Step Three: To be honest, the wood sat around for a while. I gathered other materials in the meantime, bit by bit. A set of acrylic paints with a rainbow of colors and some larger tubes to use as extenders and to alter the shades as needed. White is handy. So is a light taupe, at least for what I was doing. Even for the more popular colors, a small amount of paint goes a long way. I also got some outdoor primer in white. And some paintbrushes with a flat edge and painters tape to mask off the different sections. For the finishing touches I stocked up on spray cans of matte varnish. Add to that a small tarp and a stash of paper towels or old rags and voila. The pressure mounting, I jumped right in.
Step Four: It was time to get started. So, I painted the whole board, including the edges, white using the primer and a roller (add that to the list at the hardware store). Once I did that, I realized there were some cracks and pretty big grooves in the board. So, back to the hardware store, again. "Hey, how's the barn thing coming?" Ha!
I picked up some all weather wood filler, a plastic spatula and some sanding blocks in various grades, went home, filled in the cracks, walked the dog and returned to sand them smooth. Then I applied another quick coat of primer and waited for it to dry.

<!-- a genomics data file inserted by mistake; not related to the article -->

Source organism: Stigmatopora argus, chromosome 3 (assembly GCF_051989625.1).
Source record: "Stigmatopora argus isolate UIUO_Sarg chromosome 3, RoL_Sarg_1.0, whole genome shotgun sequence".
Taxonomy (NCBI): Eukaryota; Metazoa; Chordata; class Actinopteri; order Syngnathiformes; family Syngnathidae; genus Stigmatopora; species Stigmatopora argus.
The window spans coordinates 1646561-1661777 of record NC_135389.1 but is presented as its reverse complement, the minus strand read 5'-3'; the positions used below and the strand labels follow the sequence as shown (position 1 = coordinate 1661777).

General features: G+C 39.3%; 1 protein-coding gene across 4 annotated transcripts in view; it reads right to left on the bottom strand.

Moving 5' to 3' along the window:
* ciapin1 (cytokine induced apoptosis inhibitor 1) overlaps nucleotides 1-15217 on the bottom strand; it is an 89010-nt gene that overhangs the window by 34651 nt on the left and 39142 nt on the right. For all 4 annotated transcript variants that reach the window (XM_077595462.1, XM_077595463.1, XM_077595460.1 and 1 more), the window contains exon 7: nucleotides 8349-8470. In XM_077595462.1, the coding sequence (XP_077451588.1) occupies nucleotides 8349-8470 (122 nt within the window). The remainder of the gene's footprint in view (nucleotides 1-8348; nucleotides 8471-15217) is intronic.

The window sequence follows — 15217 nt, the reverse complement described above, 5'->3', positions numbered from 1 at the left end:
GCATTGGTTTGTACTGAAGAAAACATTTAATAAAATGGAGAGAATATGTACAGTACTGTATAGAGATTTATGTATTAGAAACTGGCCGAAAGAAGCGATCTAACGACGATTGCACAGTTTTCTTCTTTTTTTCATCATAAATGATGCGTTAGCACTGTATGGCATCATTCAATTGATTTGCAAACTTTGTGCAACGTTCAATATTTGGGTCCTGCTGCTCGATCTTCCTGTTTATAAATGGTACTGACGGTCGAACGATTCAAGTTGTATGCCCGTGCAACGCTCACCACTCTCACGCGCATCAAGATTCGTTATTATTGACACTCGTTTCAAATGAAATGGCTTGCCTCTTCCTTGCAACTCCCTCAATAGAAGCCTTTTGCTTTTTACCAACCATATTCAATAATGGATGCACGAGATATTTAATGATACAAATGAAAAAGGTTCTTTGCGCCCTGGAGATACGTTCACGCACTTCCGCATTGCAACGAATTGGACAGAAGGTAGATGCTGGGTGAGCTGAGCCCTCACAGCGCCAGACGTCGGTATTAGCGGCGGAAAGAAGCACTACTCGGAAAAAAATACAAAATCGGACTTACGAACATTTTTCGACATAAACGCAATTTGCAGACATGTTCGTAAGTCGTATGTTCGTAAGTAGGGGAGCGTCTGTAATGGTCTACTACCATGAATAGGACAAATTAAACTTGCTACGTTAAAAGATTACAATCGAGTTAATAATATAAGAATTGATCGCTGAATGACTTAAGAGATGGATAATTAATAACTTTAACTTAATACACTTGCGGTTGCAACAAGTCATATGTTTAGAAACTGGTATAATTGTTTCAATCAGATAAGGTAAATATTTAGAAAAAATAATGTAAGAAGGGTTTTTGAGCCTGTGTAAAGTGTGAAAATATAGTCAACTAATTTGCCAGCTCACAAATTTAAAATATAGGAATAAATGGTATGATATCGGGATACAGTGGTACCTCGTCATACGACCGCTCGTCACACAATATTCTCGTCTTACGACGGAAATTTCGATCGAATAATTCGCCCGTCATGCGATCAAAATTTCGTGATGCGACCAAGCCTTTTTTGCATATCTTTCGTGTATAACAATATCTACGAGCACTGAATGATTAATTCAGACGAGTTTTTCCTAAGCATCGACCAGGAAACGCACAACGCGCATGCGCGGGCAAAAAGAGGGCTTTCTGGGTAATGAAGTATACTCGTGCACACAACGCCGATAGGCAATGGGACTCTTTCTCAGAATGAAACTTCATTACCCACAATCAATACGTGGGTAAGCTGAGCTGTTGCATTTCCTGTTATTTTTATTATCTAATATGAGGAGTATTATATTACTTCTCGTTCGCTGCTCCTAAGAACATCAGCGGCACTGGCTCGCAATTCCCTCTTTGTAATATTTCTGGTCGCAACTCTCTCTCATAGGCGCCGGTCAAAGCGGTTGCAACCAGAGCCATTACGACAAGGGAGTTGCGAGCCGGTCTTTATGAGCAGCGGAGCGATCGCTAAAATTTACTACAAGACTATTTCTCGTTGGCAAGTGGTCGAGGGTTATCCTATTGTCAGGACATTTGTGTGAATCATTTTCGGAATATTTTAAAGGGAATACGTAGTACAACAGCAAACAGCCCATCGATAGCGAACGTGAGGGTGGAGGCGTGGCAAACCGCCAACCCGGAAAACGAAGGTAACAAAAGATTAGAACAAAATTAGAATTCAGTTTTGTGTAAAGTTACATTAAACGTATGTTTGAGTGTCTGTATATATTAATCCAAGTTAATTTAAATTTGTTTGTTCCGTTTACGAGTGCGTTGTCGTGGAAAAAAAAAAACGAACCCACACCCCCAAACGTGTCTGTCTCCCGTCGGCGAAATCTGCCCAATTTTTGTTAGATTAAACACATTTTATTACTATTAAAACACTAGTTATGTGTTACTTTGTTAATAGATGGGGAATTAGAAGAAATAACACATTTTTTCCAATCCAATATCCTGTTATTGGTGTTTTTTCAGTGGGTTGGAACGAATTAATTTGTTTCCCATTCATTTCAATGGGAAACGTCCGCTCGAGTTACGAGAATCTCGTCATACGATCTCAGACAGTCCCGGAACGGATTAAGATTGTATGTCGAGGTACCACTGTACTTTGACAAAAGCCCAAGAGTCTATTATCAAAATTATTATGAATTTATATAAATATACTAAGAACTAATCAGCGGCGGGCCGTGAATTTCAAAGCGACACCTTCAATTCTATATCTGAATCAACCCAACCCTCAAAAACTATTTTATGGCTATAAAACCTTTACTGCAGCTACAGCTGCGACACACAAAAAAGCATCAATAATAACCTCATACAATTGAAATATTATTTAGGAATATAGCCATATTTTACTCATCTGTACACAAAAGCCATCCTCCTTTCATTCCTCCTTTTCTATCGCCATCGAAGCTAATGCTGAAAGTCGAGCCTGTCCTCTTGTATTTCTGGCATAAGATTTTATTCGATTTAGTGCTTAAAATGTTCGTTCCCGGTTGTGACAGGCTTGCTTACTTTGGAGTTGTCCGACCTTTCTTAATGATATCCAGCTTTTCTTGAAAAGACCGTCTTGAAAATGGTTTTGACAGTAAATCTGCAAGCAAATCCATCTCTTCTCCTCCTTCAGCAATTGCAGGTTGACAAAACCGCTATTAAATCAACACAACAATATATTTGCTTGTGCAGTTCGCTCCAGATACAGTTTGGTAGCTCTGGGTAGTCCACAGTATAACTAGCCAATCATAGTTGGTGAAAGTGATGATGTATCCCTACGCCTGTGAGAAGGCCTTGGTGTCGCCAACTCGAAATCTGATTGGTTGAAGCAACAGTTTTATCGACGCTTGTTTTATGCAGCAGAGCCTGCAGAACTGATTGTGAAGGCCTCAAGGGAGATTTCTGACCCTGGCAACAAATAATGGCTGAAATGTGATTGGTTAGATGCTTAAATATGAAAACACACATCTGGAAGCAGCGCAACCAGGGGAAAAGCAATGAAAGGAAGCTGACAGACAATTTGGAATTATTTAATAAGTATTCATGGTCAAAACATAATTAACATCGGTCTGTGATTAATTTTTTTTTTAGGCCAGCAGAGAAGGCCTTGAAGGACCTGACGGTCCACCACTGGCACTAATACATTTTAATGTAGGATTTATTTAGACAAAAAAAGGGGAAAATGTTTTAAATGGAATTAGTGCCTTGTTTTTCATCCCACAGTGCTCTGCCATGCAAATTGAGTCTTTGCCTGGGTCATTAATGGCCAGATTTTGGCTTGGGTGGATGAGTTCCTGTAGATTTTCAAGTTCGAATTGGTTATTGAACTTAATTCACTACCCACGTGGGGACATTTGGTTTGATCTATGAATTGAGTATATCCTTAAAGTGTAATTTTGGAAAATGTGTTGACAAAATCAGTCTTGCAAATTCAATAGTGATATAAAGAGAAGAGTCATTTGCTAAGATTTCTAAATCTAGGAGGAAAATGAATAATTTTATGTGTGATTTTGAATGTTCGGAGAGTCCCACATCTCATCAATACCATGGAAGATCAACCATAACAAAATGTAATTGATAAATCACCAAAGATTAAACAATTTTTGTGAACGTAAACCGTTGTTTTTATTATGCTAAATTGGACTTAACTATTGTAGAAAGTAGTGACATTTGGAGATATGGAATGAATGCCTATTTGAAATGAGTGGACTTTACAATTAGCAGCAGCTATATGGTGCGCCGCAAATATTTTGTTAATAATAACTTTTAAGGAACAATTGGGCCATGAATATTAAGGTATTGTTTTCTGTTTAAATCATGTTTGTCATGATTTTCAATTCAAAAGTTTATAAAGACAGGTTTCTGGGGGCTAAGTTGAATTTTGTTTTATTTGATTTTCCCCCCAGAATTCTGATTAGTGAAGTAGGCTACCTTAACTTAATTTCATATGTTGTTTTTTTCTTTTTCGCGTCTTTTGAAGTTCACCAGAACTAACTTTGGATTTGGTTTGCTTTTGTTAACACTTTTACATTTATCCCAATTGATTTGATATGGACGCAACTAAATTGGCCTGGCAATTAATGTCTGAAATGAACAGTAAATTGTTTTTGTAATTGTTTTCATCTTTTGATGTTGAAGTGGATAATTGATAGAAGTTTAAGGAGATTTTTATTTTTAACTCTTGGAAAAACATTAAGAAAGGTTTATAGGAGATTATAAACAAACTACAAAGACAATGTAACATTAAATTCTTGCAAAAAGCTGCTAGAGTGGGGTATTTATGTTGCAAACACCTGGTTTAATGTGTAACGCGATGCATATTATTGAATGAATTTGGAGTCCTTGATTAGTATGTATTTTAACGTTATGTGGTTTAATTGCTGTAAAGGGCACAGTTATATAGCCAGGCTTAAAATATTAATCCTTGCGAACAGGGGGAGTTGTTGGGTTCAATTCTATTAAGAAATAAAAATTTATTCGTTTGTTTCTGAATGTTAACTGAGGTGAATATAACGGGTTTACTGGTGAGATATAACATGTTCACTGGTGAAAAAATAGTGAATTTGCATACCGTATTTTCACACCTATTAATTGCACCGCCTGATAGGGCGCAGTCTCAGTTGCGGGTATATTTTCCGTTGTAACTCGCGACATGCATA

[One Note: I did not set out to make a museum quality painting. I had more of a grab-it-and-growl mentality, but whatever works for you is fine. If you get really close to my barn quilt you will find imperfections. As per the surface, it is not a fine piece of wood. But it worked just great for me.]
Step Five: At four feet wide (48 x 48 inches), I marked off six equal divisions of eight inches across and then down for a total of 36 squares. Of course, another trip to the hardware store (this time with the dog) led me to an amazing T-square that helped me mark things off perfectly without any wobble. So many helpful inventions, all waiting for me in one store (thanks Ace)! Having selected my quilt pattern, I also divided each square into two triangles making sure they went the right way to create my desired pattern. Keep a picture of what you want to create handy or you will surely make mistakes and have to undo them.